We strongly encourage our community to follow this guidance. It’s not mandatory yet, but it will become part of the MOD Service Assessments in due time. Questions? Contact your friendly MOD Design System team: firstname.lastname@example.org.
We use named colours (e.g. Neutral or Action) instead of colour literals (e.g. blue). Colour palettes represent functions, so that we can make interactions and contexts easy to distinguish.
Our design system provides five core palettes and six supplementary palettes.
If using colour to convey information, you will need an accessible alternative.
According to the Colour Blindness Awareness Association, 1 in 12 men and 1 in 200 women are colourblind worldwide.
Use the Neutral palette for application UI.
Neutral shades are the base for MOD.UK applications. Use this palette to build user interfaces (UIs) and most backgrounds, borders, text colour and shadows for components.
Use the Action palette for primary actions.
Action shades indicate the primary action of a component or page, for example a Call To Action (CTA) button on a form.
Use the Action palette for components that need to stand out from the neutral background palette.
Styling an Alert component with the Action palette gets the user’s attention but it will not have any of the associated connotations that the Success/Warning/Danger has.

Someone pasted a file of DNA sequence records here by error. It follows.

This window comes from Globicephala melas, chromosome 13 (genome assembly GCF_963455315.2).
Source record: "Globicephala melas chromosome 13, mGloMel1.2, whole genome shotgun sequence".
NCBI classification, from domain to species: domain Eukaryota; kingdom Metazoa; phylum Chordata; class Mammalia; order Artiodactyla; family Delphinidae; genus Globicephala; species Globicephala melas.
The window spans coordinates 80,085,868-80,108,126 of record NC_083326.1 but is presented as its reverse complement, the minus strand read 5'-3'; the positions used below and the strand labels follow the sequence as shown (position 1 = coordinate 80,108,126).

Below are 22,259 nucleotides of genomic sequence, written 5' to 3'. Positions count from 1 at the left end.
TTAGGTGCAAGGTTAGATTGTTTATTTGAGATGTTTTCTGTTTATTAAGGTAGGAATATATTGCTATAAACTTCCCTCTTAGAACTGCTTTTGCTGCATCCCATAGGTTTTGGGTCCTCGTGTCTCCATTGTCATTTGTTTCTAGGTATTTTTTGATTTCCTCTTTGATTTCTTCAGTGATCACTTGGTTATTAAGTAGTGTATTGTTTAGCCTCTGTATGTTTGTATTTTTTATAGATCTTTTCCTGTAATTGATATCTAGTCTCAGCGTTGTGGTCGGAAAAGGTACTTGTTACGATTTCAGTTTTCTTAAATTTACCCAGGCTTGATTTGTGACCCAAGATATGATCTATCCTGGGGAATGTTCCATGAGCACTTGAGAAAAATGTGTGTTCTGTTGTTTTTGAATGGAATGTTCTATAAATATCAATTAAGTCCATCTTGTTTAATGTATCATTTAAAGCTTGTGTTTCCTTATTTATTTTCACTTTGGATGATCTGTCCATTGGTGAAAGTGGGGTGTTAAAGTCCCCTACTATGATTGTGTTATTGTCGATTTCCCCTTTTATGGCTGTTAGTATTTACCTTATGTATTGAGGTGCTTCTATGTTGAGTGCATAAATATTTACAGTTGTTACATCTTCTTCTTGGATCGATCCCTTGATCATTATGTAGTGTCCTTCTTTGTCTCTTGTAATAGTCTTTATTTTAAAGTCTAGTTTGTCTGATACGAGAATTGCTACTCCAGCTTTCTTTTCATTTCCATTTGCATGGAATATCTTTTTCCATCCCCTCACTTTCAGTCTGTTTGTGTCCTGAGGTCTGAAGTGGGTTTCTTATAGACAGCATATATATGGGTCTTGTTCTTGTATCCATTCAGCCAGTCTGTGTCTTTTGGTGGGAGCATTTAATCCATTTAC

Use the Action palette for focus and active states.
Show when for example a button or tab is active by using the Action palette to highlight these components.
Call-out colours are used to improve the semantics of particular Actions. Use these palettes sparingly as they capture the user’s attention.
We connect certain attention-grabbing colours to certain types of actions, so we can communicate types of actions through colours. For example, we represent Danger with red. Don’t overuse them, as this takes away the attention-grabbing potential.
Don’t stack Call-out colours.
It’s very confusing to, for example, put a Success text on a Danger background. It’s also likely to fail accessibility colour ratios.
Use the Success palette for positive feedback.
Use the Success palette to confirm positive interactions.
By default, the Action palette will be the most appropriate colour choice. Only use it if there’s a clear need to affirm the action, for example to confirm a form is successfully submitted.
Use the Warning palette to indicate an action or message that may produce undesirable results.
Use the Warning palette to highlight potential problems to the user.
For example, use the Warning palette to highlight outliers when visualising data.
Don’t use the Warning palette for focus states.
Use the Action or Danger palette to highlight a focussed component.
Use the Danger palette for destructive actions.
Only use the Danger palette when the outcome may have negative effects, such as permanently deleting data.
Use the Danger palette to highlight error states that require the user’s attention.
Use supplementary colours to support the main colour palettes only. They can be used for categorisation and data visualisation, but they don’t have any state associated with them.